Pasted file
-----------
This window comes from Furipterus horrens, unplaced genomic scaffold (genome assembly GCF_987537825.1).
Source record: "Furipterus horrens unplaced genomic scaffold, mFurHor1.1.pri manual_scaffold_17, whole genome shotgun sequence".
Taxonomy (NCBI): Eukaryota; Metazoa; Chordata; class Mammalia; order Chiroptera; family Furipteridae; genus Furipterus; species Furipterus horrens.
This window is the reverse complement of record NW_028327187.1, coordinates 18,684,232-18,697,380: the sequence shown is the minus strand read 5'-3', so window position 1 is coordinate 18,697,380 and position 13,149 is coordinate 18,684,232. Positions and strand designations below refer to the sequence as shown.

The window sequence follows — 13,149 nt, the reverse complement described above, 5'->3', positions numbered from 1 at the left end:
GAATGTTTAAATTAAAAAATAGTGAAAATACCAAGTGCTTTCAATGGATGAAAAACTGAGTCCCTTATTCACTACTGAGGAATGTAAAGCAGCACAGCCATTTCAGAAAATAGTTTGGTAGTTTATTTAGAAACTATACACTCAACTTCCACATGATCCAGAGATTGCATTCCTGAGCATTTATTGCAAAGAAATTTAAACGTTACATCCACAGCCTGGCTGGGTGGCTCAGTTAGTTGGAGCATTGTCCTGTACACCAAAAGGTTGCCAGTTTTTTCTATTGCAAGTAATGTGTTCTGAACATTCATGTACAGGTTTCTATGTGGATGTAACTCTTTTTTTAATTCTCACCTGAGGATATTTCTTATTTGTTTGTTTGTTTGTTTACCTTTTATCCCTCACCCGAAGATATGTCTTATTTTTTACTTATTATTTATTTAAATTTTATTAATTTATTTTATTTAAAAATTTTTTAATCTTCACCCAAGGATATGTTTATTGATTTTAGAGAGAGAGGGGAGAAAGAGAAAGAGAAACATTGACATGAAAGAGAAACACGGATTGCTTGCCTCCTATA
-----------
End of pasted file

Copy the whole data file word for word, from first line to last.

This window comes from Furipterus horrens, unplaced genomic scaffold (genome assembly GCF_987537825.1).
Source record: "Furipterus horrens unplaced genomic scaffold, mFurHor1.1.pri manual_scaffold_17, whole genome shotgun sequence".
Taxonomy (NCBI): Eukaryota; Metazoa; Chordata; class Mammalia; order Chiroptera; family Furipteridae; genus Furipterus; species Furipterus horrens.
This window is the reverse complement of record NW_028327187.1, coordinates 18,684,232-18,697,380: the sequence shown is the minus strand read 5'-3', so window position 1 is coordinate 18,697,380 and position 13,149 is coordinate 18,684,232. Positions and strand designations below refer to the sequence as shown.

The window sequence follows — 13,149 nt, the reverse complement described above, 5'->3', positions numbered from 1 at the left end:
GAATGTTTAAATTAAAAAATAGTGAAAATACCAAGTGCTTTCAATGGATGAAAAACTGAGTCCCTTATTCACTACTGAGGAATGTAAAGCAGCACAGCCATTTCAGAAAATAGTTTGGTAGTTTATTTAGAAACTATACACTCAACTTCCACATGATCCAGAGATTGCATTCCTGAGCATTTATTGCAAAGAAATTTAAACGTTACATCCACAGCCTGGCTGGGTGGCTCAGTTAGTTGGAGCATTGTCCTGTACACCAAAAGGTTGCCAGTTTTTTCTATTGCAAGTAATGTGTTCTGAACATTCATGTACAGGTTTCTATGTGGATGTAACTCTTTTTTTAATTCTCACCTGAGGATATTTCTTATTTGTTTGTTTGTTTGTTTACCTTTTATCCCTCACCCGAAGATATGTCTTATTTTTTACTTATTATTTATTTAAATTTTATTAATTTATTTTATTTAAAAATTTTTTAATCTTCACCCAAGGATATGTTTATTGATTTTAGAGAGAGAGGGGAGAAAGAGAAAGAGAAACATTGACATGAAAGAGAAACACGGATTGCTTGCCTCCTATA